Friday, January 22, 2021

Minister says Botswana benefited from devaluation of the pula

Botswana stood to gain more from the introduction of the new exchange rate mechanism in May 2005, it was said in parliament this week.

The newly appointed assistant minister of Finance and Development Planning, Guma Moyo, said one of the policy instruments of achieving macroeconomic stability is the introduction of the crawling-peg rate.

He noted the major objective of the crawling rate is to maintain a stable and competitive real exchange rate of the pula against a basket of international currencies.

The crawling rate will mean that the pula will adjust itself automatically against its trading partner currencies.
“This is critical in our strategy to achieve sustainable and diversified development. Since 1993 the real effective exchange rate of pula had appreciated by 20 percent relative to its long term average, indicating a loss of competitiveness. This was the principal reason for the devaluation of 7,5 percent in February 2004.
May 2005 saw a new exchange rate system called the crawling-peg.

“The crawling-peg is a method of achieving a desired adjustment in the exchange rate (up or down) by small percentages continuously within a given band or a range, rather than by major devaluation or valuation. As a consequence of the introduction of the new system, the pula had to be devalued by 12 percent in order to bring the local currency in line with its long term average,” Moyo revealed.

According to the legislator, studies have revealed that countries that have persisted with an overvalue currency invariably have had slower growth rates and frequently had currency crises that forced painful adjustments.

“Therefore, getting the exchange rate right is important for our future prosperity because a stable and competitive real exchange rate is one of the critical factors to achieve sustainable and diversified development.”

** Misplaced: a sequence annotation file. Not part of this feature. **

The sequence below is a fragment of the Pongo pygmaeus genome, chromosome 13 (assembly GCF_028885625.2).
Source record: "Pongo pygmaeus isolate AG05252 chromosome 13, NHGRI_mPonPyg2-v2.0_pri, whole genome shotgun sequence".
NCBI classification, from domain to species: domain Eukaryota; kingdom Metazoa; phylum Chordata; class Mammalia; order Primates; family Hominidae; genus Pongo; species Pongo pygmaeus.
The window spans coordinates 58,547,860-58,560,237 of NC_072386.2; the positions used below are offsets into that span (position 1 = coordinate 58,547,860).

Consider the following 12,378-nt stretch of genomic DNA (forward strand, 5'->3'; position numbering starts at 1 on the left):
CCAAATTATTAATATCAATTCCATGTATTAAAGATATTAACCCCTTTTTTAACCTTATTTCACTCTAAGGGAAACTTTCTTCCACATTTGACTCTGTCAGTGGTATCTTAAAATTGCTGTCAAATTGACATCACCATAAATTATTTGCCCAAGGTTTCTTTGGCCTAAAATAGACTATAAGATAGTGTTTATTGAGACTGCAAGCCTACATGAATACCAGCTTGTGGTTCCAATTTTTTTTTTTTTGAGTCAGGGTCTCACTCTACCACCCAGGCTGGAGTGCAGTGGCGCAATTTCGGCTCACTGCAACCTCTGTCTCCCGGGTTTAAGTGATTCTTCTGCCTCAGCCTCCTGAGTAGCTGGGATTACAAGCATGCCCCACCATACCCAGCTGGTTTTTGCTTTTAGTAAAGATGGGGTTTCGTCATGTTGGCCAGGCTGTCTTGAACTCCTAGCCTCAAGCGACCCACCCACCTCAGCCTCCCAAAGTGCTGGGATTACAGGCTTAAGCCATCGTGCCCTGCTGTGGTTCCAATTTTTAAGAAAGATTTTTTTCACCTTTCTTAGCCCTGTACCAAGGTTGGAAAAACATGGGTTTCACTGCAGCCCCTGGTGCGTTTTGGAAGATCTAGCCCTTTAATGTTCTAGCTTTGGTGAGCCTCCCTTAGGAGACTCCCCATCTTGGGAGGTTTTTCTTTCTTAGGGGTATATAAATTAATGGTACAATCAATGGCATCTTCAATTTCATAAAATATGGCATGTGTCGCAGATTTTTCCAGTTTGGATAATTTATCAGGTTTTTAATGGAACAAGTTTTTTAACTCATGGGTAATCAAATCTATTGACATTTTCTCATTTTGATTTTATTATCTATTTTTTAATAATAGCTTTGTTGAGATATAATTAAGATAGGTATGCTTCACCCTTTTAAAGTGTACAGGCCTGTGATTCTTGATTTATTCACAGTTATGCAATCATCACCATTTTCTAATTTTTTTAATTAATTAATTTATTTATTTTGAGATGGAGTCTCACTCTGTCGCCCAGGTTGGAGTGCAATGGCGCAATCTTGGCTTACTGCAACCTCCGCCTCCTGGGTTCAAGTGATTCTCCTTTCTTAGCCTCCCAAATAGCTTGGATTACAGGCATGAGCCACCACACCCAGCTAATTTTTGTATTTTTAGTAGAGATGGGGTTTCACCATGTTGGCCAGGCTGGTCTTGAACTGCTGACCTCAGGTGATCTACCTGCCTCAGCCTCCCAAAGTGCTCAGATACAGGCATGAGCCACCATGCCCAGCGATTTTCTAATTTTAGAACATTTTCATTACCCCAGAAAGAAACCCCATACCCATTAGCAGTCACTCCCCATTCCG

With the crawling band small, adjustments are made continuously taking into account the inflation differential between Botswaan and her trading partners, he said.

Moyo reassured that “one of the benefits of the steady crawl is that there is assurance that, in the future, the exchange rate will remain in line with economic fundamentals.”

“Keeping the real effective exchange rate in line with the fundamental benefits both exporters and domestic producers competing with imports as they are now are more competitive.”

The new regime also provides an anchor for expectations about future inflation and interest rates.

According to the February 2008 data from the Central Statistics Office, earnings of Botswana’s exports of both traditional and non-traditional commodities have grown significantly since May 2005.

Traditional exports include beef and diamonds, which are the mainstay of the economy of the country.

“Since the introduction of the new exchange rate regime in May 2005, exports increased from P22,5 billion to P26,7 billion in 2006 and further to P32,4 billion in 2007.
This, according to the assistant finance minister, represents an average annual increase of 13 percent over the entire period.

Over the same period, traditional exports which include meat and meat products, diamonds and copper/nickel matte, taken together, showed a significant increase with copper nickel matte increasing by an annual average of about 43 percent followed by the meat and meat products at about 23 percent.
Diamond exports grew by an annual average of about 6 percent over the same period.

“On the other hand, non-traditional exports, such as textiles, grew by an annual average of 25 percent. These improvements in exports reflect both, volume or quantity and price increases as a result of improved competitiveness”.

Moyo, who is also the Tati East MP, told parliament: “It is equally important to note that there was also a marked increase in production of imports competing commodities such as eggs, bread, bricks, fruits etc which helped to improve the trade balance further.”
Consequently, the balance of trade improved significantly in 2005 to P6,4 billion, from 1,3 billion recorded in 2004, he maintained, adding “the trade balance continued to improve reaching P6,8 billion in 2007”.

According to the assistant minister, the figures presented show an improvement in “our balance of trade as a result of improved competitiveness of our exports”.

“As far as we are concerned the introduction of a new exchange rate mechanism and consequent devaluation of the pula played a positive role in promoting our exports and import competing goods. The net effect of this is that the economy has also started to grow rapidly as shown by the 6,2 percent growth in 2006/07 national accounts year.

Minister Moyo was answering a question from Selebi-Phikwe West MP, Kavis Kario.

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